It’s A Great Big Beautiful Tomorrow!

It is no secret that teaching can be a challenging job. There are days I leave feeling drained, unsuccessful, and if I am being completely honest like I failed my students for that day. If they struggle I take it personally, if they succeed I take it personally. Either way I feel it to my core. These are my kids and I care deeply about their success.

A few Fridays ago was one of those days. It was a tough day all around. I found myself feeling exasperated and my students were clearly frustrated with my continual redirection of their behavior. Was it the worst day in teaching that I’ve ever had? No, not by a long shot. It was just one of those days were I left feeling melancholy about how the day had gone and I worried that my students had too. 

I reflected quite a bit over the weekend about what I could have done different. How I could have provided better support to my students, explained my expectations more clearly, and reminded myself that Friday afternoon at 1:15 is probably not the best time to dive into new learning, especially a lesson on study skills. This reflection also lead me down a rabbit hole of insecurities about my abilities as a teacher.

I walked into my classroom the following Monday, hopeful for a better day, yet still clinging to the insecurities I had dug up during my rumination. As I flipped on the lights the picture below was the first thing in my line of sight.

This picture was a gift to me from my parents (and for all you Disney fans out there – you are correct, it is from the Carousel of Progress).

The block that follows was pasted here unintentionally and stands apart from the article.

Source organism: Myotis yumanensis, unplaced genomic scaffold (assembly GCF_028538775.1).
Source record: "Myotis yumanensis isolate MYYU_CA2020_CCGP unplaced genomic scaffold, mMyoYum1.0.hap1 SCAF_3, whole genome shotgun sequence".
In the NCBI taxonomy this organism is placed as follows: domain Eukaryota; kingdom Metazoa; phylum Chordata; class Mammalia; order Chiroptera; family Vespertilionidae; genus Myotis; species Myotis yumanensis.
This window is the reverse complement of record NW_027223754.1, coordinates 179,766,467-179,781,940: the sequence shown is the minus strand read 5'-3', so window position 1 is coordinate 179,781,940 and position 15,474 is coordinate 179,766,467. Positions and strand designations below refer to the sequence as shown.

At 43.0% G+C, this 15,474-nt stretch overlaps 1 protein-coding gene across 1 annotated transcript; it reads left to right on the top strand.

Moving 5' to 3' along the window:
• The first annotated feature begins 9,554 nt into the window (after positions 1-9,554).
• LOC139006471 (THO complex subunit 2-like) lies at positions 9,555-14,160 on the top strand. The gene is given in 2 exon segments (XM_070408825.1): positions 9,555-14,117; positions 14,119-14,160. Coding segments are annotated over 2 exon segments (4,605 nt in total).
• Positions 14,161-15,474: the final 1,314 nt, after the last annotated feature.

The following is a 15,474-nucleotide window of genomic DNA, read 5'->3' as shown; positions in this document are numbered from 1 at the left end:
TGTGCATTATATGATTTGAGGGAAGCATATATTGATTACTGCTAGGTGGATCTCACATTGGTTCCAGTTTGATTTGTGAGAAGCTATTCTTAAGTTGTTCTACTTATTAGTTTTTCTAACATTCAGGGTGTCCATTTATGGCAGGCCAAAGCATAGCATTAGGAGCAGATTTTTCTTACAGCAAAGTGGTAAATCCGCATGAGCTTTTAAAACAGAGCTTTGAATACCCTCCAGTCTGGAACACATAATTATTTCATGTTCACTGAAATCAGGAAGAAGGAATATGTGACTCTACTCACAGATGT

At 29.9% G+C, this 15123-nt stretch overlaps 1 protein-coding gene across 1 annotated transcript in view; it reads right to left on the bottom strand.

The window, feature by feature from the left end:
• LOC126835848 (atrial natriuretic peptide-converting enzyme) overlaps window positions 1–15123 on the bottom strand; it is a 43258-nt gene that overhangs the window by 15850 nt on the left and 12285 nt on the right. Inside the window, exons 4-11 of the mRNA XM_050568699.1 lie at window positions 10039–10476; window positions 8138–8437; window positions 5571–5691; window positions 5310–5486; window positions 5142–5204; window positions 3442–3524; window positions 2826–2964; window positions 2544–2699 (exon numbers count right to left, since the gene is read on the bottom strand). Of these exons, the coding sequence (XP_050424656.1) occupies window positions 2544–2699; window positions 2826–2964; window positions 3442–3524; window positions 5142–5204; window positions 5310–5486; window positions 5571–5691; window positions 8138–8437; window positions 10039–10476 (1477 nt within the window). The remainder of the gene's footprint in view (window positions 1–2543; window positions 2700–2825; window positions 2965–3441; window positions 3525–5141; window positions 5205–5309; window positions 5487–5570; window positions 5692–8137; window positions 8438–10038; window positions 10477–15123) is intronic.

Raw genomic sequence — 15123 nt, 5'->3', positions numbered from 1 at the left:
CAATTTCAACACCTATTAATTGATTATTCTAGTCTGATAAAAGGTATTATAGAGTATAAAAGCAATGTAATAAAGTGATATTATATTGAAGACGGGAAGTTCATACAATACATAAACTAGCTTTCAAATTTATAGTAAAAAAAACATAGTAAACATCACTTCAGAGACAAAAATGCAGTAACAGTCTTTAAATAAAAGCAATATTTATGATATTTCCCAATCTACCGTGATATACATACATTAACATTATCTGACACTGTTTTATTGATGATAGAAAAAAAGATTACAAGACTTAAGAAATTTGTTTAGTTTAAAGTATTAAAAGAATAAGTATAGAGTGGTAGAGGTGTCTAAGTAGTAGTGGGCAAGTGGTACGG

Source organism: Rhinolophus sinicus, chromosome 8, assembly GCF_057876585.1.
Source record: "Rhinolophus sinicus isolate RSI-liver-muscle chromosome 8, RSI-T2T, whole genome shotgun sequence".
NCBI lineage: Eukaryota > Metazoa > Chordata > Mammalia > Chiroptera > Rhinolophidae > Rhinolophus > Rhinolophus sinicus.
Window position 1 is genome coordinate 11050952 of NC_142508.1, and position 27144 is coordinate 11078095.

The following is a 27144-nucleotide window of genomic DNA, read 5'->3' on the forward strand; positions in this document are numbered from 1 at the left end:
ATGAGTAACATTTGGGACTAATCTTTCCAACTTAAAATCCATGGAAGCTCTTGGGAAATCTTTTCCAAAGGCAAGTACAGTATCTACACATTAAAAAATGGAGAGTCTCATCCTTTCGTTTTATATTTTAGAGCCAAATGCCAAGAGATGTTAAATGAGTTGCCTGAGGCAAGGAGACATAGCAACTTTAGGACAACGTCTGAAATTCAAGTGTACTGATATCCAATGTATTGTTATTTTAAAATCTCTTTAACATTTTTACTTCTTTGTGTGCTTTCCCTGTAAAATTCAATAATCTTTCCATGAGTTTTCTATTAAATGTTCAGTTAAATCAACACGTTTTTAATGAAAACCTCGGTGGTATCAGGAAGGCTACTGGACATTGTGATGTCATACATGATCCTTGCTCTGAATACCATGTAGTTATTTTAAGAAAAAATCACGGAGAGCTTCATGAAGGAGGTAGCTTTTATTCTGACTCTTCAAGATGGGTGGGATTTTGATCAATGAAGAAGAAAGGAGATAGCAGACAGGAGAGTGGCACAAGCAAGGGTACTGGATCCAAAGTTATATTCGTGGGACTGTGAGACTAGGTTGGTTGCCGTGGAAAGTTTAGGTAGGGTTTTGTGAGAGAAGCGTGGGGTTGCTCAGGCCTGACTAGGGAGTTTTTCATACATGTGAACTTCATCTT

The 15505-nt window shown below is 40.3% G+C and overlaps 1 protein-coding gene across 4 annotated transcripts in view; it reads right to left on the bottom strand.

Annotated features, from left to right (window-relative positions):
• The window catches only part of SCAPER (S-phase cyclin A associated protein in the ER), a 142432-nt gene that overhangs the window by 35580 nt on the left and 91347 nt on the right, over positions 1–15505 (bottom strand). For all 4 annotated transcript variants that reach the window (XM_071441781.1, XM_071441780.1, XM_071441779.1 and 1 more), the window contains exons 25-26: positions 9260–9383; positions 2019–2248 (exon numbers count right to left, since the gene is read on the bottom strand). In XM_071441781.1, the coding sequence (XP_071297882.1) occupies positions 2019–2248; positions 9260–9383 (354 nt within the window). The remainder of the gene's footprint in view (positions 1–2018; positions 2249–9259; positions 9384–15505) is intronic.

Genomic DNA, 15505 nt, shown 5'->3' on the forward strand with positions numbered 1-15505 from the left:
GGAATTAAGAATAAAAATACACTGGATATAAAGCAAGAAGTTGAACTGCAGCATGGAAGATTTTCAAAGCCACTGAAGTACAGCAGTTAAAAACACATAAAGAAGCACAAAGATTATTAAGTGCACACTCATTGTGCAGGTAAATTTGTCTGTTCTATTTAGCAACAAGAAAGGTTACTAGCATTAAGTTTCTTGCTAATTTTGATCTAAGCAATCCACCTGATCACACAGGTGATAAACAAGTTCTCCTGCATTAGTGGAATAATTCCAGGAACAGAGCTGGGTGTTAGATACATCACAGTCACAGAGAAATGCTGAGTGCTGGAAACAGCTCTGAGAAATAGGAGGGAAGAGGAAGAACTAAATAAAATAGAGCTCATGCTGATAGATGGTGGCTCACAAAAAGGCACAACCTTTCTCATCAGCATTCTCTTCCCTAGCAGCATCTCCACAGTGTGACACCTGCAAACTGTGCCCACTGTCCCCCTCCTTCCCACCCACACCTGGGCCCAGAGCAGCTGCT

I love the message it conveys because it is one that I try to impart to my students daily. I remind them that that there may be times when they are frustrated, unhappy, mad, or even feel like a failure. Yet, every minute is a new minute, every hour is a new hour, every day is a new day. They can always make the choice to self-reflect, make a change, choose a new perspective. I’ve even been known to sing, “There’s a Great Big Beautiful Tomorrow”, some afternoons as my students leave, to remind them of this message.

So on that Monday morning when this picture came into view I was reminded that I must live what I teach:

  • Mistakes are a good thing and allow us to learn.
  • My perspective is my reality and sometimes I just need to walk off the escalator.
  • There is always a new minute, a new hour, and a new day.

Most importantly, I was reminded that I need to extend to myself the same grace that I extend to my students. I am not a perfect teacher, but no one is. Yet, I work really hard to keep things positive and student centered. I self-reflect on ways that I can improve and most importantly I care.


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